below said normal liquid level, and also below the level of the opening into the draw-off means.
4. In a gas dispensing apparatus, means for indicating a flow of gas from a source of supply in combination with an absorbing tower, means associated withl said absorbing tower for continuouslyintroducing liquid into said absorbing tower, said last named means being adapted to draw off the gas from the flow indicating meansv simultaneously with the introduction of liquid into the absorbing tower whereby torintroduce into the absorbing tower: a stream of liquid and gas intimately intermixed, and a solution tank, said absorbing tower being in communication with said solution tank, means to add an additional ow offresh absorbing Water into said tank, means associated with said solution tank for maintaining avconstantdiluting liquid level in said solution tank, and meansfor drawing off the treated liquid lfrom said device.
5.l In a` gas dispensing apparatus, an absorbing `means'comprising al tower, means connected to said tower for introducing therein a constant controlled iiow of absorbing liquid, means for introducing the gas into said absorbing tower in a continuous iiow, said absorbing tower having interior surfaces over which the iniiowing liquid and the iniiowing gas pass, said absorbing tower having an opening adjacent to its bottom, means at the bottom of said absorbing tower forming a,
liquid seal across said opening Aof said absorbing vtowerv whereby any unabsorbed free gas in the absorbing tower will not escape therethrough, and vent means connected to said absorbing tower below the normal level of the liquid seal in the absorbing -tower'whereby said vent means will be sealed and inoperative duringnormal operation of the absorbing tower but will operate to discharge free gas from the absorbing tower when the liquid seal 'drops in the absorbing tower.
6. In a gas dispensing apparatus, an absorbing tower, means for introducing absorbing liquid and absorbable gas at the top of the tower into intimate physical contact therewithin, said absorbing tower having a discharge opening adjacent the bottom, means disposedV adjacent to the bottom of said absorbing tower to maintain a normal liquid level around the outside ot said ing and having a normal liquid level thereaboveW absorbing tower to a height suflicient to seal said opening and inside thereof upward into said absorbing tower, means for drawing off the gascontaining liquid from the absorbing tower, said means being inserted upwardly through the discharge opening of said absorbing tower, and having its mouth at a distance substantially above the bottom end of said absorbing tower and b low said normal liquid level. l
7. In a gas dispensing-apparatus, an absorbing tower, means. for introducing absorbing liquid and absorbable gas into the tower into intimate physical contact therewithin, said absorbing tower having an opening adjacent the bottom thereof, means disposed adjacent the bottom of said absorbing tower to maintain a normal liquid level around the outside of said absorbing tower, and means for drawing the gas containing liquid from the absorbing tower and having its mouth within said absorbing tower above the bottom thereof and below the normal liquid level therein.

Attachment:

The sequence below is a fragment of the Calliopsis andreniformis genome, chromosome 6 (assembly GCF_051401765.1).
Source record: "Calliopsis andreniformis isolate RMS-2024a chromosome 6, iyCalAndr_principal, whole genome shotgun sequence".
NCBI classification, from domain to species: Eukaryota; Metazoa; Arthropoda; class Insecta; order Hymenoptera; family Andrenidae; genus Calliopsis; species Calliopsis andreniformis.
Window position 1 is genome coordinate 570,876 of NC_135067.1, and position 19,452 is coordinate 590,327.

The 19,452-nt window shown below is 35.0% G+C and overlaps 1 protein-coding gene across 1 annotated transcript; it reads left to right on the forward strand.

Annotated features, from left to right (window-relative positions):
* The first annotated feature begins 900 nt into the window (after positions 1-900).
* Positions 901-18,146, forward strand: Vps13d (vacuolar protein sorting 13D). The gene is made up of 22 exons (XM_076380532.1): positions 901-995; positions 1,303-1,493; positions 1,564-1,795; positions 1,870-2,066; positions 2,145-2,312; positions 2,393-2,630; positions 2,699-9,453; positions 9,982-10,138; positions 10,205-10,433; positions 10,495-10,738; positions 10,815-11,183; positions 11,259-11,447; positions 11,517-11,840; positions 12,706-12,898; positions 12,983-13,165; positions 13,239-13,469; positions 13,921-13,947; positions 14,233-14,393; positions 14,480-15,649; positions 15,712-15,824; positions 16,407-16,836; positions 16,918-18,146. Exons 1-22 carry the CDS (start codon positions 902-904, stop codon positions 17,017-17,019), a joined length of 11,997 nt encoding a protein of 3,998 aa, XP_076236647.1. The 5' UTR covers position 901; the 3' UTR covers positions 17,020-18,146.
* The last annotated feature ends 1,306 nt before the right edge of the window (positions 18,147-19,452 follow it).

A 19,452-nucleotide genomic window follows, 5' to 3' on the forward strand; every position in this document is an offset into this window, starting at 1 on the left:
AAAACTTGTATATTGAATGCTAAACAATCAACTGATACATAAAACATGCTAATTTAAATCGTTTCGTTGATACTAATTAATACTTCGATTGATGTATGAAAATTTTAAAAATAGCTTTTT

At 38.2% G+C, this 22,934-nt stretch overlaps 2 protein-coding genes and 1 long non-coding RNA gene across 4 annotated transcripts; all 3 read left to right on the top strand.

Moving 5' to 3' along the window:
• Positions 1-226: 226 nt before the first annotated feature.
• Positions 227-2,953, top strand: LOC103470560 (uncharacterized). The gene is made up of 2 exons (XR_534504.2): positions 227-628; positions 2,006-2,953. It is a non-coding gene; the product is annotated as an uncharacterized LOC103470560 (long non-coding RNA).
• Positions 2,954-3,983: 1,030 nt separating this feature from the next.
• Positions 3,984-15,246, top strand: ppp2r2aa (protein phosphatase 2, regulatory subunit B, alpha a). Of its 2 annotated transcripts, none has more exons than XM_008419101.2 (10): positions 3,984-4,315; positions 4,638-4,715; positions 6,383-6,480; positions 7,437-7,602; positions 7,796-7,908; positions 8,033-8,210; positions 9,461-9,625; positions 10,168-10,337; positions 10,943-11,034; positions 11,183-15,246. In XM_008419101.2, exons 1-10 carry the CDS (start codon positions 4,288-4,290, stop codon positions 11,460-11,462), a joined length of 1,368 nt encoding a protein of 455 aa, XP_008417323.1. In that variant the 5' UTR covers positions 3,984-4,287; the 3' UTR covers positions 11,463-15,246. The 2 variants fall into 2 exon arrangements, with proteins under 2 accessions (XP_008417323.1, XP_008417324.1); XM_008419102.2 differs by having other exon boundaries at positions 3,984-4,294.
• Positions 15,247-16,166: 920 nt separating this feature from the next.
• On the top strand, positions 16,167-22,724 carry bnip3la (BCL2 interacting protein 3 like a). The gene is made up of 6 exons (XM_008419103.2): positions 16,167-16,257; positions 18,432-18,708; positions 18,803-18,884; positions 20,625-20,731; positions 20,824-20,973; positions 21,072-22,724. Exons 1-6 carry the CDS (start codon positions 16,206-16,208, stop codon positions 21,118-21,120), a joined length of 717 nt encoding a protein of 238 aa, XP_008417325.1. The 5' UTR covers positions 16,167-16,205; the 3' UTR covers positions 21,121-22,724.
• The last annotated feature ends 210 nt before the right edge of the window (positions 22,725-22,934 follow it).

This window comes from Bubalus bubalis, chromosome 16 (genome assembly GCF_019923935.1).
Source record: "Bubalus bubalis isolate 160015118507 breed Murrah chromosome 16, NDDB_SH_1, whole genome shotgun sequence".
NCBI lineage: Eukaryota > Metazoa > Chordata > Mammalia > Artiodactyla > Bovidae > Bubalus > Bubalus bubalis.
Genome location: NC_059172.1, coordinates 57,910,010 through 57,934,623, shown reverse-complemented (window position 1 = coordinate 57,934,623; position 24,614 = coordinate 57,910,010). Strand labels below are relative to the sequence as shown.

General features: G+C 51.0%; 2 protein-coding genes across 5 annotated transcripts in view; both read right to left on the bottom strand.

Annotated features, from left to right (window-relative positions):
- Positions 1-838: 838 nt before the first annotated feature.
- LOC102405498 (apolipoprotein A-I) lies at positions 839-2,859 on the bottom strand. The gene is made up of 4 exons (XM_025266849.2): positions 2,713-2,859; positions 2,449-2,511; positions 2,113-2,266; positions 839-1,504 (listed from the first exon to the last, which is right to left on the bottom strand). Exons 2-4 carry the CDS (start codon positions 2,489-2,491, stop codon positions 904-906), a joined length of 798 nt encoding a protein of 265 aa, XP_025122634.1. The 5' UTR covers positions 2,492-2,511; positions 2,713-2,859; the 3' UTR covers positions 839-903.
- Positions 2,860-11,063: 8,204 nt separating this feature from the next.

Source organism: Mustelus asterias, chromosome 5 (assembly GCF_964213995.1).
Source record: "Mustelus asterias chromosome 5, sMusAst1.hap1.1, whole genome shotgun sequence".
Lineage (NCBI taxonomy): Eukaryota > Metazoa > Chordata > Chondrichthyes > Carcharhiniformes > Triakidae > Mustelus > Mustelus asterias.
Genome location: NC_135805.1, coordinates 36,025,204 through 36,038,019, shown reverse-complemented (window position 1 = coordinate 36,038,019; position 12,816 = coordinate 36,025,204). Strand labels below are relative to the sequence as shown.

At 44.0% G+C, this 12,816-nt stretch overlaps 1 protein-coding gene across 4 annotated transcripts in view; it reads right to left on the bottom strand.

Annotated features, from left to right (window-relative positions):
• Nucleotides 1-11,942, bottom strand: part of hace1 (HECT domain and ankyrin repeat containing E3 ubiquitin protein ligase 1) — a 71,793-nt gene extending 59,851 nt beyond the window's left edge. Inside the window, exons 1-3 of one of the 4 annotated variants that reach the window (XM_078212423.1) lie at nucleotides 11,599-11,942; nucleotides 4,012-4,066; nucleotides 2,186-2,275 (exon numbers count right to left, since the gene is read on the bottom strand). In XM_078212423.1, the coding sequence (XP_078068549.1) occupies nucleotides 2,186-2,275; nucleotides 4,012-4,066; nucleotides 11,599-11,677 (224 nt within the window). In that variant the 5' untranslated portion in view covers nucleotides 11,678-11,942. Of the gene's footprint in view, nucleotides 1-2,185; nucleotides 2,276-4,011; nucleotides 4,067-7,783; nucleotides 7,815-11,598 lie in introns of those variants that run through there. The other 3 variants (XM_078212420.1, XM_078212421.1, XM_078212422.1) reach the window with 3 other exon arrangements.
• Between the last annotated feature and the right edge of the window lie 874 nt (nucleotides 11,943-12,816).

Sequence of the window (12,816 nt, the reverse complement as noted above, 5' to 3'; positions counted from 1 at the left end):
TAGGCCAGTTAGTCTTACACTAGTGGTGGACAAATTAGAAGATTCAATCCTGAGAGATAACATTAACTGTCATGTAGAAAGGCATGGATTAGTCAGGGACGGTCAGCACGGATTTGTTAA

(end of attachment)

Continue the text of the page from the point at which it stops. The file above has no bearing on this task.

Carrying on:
8. In a gas dispensing apparatus, an absorbing means comprising a tower, means connected to said tower for introducing therein a flow of absorbing liquid and absorbable gas into intimate physical contact within the tower, said absorbing tower having an opening adjacent its bottom,- means at the bottom of said absorbing tower forming a liquid seal across said opening whereby unabsorbed free gas in the absorbing tower will not escape therethrough, means for withdrawing the treated liquid, and vent means connected to said absorbing tower adjacent lthe bottom thereof, but below the normal liquid level of said liquid seal, whereby said vent means will be sealed and inoperative during normal operation of the absorbing tower but will operate to discharge gas when the liquid seal drops in the absorbing tower.
9. In a gas dispensing apparatus, an absorbing 40 tower, means for introducing absorbing liquid and absorbable-gas into the tower into intimate physical contact therewithin whereby to permit the absorbing liquid to absorb the gas, said absorbing tower having an opening adjacent the bottom thereof, a 'tank containing a body of said absorbing liquid disposed adjacent the said openwhereby to form a liquid seal for said opening, means to withdraw a treated liquid from within said tower, and means to introduce a portion of the liquid to be withdrawn in the said body of liquid in said tank whereby to maintain a flow normally inwardly of said opening and normally prevent egress o f said gas containing liquid from the tower and into the said body of liquid.
10. In a gas dispensing apparatus, an absorbing tower, means for introducing absorbing liquid and absorbable gas into the towerinto intimate physical contactA therewithin whereby to o0 permit the absorbing liquid to absorb the gas, said absorbing tower having an opening adjacent the bottom thereof, atank containing a body of said absorbing liquid disposed adjacent the said discharge opening and having a normal liquid 55 level thereabove whereby to form a liquid seal for said opening, means for introducing additional absorbing liquid into said tank exteriorly ofthe tower, and discharge means substantially within the tower to withdraw the treated liquid to a point of utilization.
ROY BLAIR EVERSON.
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|U.S. Classification||261/76, 422/255|